• Apathy: Tables aren't flipped, but hands are up in the air. (And I don't mean this celebratory emoji 🙌.) Apathy leads to detaching from both the work and the goal. While the impact of this is not immediate as the previous item, it does make teams vulnerable to morale being slowly chipped away. This will have long-term and debilitating effects.
  • Acceptance: There are others, however, who can remain detached enough from their work, but see it as part of a collective, and will welcome changes and advice, because ultimately, there's a shared trust in the team, and a strong commitment to what the team is trying to achieve.

But Don't Follow Blindly

We have to be aligned to make great things happen. And alignment means letting go. That's not to say that blood doesn't get spilled, or tears won't flow. That should happen with a team of experienced individuals, however, there's a mutual respect and striving for what's best, collectively. And this sort of refinement by an engineer and their peers, can lead to some great outcomes. (I'm not advocating for decisions by consensus, but that's another blog entry.)

As engineers who work on teams, we have to constantly manage an important balance. It's one between what each of us brings based on our individual experiences, convictions, and baggage, with the roles we're assigned, with the goals of the organizations we work for. Now there's absolutely a place to draw some hard lines, and offer non-negotiables, when you see a particular course of action is going to put the big goal at risk. Those should be rare occurrences. Be sure you understand the difference between risks to the goal, vs. risks to the way you want to do things.

But There Is Hope: Some Helpful Tips

Having trouble letting-go? Like my experience with making music, and my experiences in the present: here are some strategies that help me do just that:

  • Focus on the goal: The shared goal you and your team have, should be one that you really believe in. If you're not on board with the goal, you may want to reconsider your employment situation. But let's assume you're still on board with what your team is trying to achieve. Having a larger goal that drives you is extremely important for satisfaction in one's career. That goal has to sit a step beyond how you write code. Commit to a goal and it will  help you entertain other possibilities of achieving it. This will make it possible to let go and try things a different way.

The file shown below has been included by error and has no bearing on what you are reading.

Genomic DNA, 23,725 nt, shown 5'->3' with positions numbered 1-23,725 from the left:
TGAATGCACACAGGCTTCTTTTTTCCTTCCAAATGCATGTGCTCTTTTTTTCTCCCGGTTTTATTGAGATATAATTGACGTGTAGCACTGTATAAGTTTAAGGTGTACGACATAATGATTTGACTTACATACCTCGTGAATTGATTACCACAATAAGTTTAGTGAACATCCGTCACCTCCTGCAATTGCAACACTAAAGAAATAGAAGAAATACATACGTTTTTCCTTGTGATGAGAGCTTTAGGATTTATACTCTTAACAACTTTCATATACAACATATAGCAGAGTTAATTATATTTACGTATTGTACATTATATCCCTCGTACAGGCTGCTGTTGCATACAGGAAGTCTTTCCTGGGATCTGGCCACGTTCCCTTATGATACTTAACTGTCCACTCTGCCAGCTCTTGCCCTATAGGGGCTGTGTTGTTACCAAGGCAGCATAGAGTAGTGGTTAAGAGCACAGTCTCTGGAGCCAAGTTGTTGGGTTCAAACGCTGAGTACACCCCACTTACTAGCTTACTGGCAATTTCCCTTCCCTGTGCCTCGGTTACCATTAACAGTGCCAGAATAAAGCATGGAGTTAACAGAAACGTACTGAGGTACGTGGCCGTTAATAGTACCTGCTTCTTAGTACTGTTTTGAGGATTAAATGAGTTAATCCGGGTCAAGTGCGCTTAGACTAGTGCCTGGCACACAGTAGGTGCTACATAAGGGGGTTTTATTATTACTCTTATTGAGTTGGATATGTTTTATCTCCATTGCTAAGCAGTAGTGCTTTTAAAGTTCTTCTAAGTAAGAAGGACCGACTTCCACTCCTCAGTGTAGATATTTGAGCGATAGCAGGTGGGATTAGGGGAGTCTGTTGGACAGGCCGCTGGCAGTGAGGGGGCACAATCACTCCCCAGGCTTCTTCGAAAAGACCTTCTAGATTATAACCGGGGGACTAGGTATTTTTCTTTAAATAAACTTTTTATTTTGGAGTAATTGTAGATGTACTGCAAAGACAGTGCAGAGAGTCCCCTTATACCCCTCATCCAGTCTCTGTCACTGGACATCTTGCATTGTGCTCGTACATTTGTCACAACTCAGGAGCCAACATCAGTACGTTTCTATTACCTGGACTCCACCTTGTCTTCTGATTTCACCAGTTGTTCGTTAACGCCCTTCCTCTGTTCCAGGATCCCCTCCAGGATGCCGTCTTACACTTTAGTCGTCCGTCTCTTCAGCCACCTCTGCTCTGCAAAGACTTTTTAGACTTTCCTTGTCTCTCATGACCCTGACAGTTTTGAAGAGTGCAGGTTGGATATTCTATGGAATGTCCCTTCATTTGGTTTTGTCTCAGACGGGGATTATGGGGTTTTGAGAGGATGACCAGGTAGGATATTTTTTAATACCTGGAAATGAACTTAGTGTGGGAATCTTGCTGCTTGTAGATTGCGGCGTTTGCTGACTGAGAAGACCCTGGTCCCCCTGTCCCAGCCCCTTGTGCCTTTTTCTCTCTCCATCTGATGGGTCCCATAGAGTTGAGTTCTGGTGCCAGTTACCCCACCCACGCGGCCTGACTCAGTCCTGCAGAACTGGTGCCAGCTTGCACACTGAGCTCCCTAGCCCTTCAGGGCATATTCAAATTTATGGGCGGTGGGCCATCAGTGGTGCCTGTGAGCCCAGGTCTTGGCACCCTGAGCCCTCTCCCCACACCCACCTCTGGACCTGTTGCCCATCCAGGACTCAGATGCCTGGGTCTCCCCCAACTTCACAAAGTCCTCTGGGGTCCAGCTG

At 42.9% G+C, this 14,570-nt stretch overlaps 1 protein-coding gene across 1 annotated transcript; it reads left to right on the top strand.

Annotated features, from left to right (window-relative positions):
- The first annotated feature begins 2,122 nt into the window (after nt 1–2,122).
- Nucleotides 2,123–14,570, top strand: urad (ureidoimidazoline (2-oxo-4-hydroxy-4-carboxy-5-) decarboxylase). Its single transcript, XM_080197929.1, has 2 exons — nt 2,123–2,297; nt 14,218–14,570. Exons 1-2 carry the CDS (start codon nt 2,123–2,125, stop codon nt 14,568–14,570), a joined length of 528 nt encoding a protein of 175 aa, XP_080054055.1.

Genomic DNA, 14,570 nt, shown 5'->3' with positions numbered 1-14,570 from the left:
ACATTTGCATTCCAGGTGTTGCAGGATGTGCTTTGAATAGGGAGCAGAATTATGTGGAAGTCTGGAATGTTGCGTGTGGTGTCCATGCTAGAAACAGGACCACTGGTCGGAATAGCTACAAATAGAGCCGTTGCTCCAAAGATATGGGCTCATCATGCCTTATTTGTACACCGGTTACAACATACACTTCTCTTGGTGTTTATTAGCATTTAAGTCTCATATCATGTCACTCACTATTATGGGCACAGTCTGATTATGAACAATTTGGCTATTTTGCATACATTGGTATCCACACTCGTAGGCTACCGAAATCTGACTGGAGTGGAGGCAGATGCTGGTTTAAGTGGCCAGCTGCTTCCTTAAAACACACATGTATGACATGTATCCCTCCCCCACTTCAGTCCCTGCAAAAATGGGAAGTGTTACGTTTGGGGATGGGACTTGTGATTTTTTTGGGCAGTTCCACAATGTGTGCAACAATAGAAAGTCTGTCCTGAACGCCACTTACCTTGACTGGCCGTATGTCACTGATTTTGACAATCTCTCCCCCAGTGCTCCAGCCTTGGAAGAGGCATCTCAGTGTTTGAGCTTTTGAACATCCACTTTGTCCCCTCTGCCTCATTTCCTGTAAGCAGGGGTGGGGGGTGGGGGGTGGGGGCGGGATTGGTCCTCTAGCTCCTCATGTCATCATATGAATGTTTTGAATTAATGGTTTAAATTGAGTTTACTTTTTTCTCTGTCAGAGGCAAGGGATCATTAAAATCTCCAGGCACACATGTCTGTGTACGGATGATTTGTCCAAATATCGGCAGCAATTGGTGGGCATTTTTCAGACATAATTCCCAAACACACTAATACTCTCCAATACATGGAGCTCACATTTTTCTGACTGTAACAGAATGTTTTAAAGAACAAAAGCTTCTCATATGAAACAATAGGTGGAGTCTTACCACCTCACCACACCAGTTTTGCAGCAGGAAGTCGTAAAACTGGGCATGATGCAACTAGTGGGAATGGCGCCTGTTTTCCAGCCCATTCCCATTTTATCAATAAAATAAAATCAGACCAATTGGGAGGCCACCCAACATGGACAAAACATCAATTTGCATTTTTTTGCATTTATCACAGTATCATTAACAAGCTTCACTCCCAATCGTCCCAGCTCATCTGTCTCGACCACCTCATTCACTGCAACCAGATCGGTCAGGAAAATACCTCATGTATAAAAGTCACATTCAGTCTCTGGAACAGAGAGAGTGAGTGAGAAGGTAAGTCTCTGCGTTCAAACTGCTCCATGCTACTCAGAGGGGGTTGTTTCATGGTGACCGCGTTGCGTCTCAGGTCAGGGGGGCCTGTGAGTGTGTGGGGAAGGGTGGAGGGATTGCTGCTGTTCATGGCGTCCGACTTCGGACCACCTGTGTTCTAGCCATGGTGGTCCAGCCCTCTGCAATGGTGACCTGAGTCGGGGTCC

• Make it about the work: Don't take things personally! It's not about you, and most of the time, your team isn't focused on you, it's about the work. By having the discipline to not take things personally, you allow your team to challenge you, and then it builds trust that allows you to challenge your team. Because collectively you care about the same thing, the work.
  • Get a hobby: Ok, so your team has a norm of doing very strict test-driven development. (I've been on such a team, before.) The engineering lead wants to see the tests written out before a single line of code is written. What a drag, right? You love building software by running and gunning it. So do that! Just don't do it at work. By having interests and outlets outside of what you're doing at work, allows you to get go of things that may be very personal to how you work, because you have other areas in life where you get to do these things. You can let go of the small stuff, so you and your team can work better together to achieve the big stuff!

Parting Words

Decades later, I barely remember the things I argued about while making that album. I value the music we made and the things we achieved so much more than what we had to lose. I tell this to all my fellow engineers out there who find themselves sometimes frustrated.  In the constant negotiation and struggle, we hope to make each other become better engineers and help refine our individual an collective crafts. By staying committed to a bigger picture, we give ourselves a better chance to achieving the things we want to. And it goes back to an old proverb that has come across my path time and time again: alone, we can move quickly, but together, we can go far.

Great Scott! HackWeek 5/1 Recap


It’s 6am on a Thursday morning, and I’m realizing the feature I had built last night to demonstrate Vue.js’s double-binding capabilities has regressed due to some code-reorganization I decided to do last-minute.  I thought I had done a good thing, but I ignored my sensibilities to quit while I was ahead and just do that “one last thing”.

So I put on a pot of coffee, and I spent the next few hours not only fixing what I had broken, (in order to make sure my demo doesn’t fall flat on its face in front of my esteemed colleagues), but I also tried to strategize the best way to communicate the week-long and tearful journey towards carving out a path to refactoring an important yet 3-year old feature on our app, in a way that employs the best that VueJS has to offer without throwing the jQuery baby out with the bathwater, all in 360 seconds. Why? because it’s our Hack Week Demo Day!

Hack Weeks @ Traackr